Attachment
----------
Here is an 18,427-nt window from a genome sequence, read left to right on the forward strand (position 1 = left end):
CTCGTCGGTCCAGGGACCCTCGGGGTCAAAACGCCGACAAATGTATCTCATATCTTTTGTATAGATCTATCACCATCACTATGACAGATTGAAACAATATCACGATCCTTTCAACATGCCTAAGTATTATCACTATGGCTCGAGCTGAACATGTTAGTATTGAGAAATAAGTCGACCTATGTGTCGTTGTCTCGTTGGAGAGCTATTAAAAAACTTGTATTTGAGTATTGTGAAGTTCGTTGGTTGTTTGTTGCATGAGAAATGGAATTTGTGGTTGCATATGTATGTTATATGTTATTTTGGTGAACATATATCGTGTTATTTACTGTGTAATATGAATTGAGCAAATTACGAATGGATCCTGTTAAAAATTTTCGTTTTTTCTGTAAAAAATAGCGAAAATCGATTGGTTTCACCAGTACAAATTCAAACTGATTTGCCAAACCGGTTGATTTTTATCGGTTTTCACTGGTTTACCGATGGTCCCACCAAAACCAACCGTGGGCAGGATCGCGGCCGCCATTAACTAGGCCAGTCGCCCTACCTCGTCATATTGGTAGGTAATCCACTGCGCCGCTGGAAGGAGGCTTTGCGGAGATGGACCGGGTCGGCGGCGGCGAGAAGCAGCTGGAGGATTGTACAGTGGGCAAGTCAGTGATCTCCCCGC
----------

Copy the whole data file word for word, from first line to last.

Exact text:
Here is an 18,427-nt window from a genome sequence, read left to right on the forward strand (position 1 = left end):
CTCGTCGGTCCAGGGACCCTCGGGGTCAAAACGCCGACAAATGTATCTCATATCTTTTGTATAGATCTATCACCATCACTATGACAGATTGAAACAATATCACGATCCTTTCAACATGCCTAAGTATTATCACTATGGCTCGAGCTGAACATGTTAGTATTGAGAAATAAGTCGACCTATGTGTCGTTGTCTCGTTGGAGAGCTATTAAAAAACTTGTATTTGAGTATTGTGAAGTTCGTTGGTTGTTTGTTGCATGAGAAATGGAATTTGTGGTTGCATATGTATGTTATATGTTATTTTGGTGAACATATATCGTGTTATTTACTGTGTAATATGAATTGAGCAAATTACGAATGGATCCTGTTAAAAATTTTCGTTTTTTCTGTAAAAAATAGCGAAAATCGATTGGTTTCACCAGTACAAATTCAAACTGATTTGCCAAACCGGTTGATTTTTATCGGTTTTCACTGGTTTACCGATGGTCCCACCAAAACCAACCGTGGGCAGGATCGCGGCCGCCATTAACTAGGCCAGTCGCCCTACCTCGTCATATTGGTAGGTAATCCACTGCGCCGCTGGAAGGAGGCTTTGCGGAGATGGACCGGGTCGGCGGCGGCGAGAAGCAGCTGGAGGATTGTACAGTGGGCAAGTCAGTGATCTCCCCGC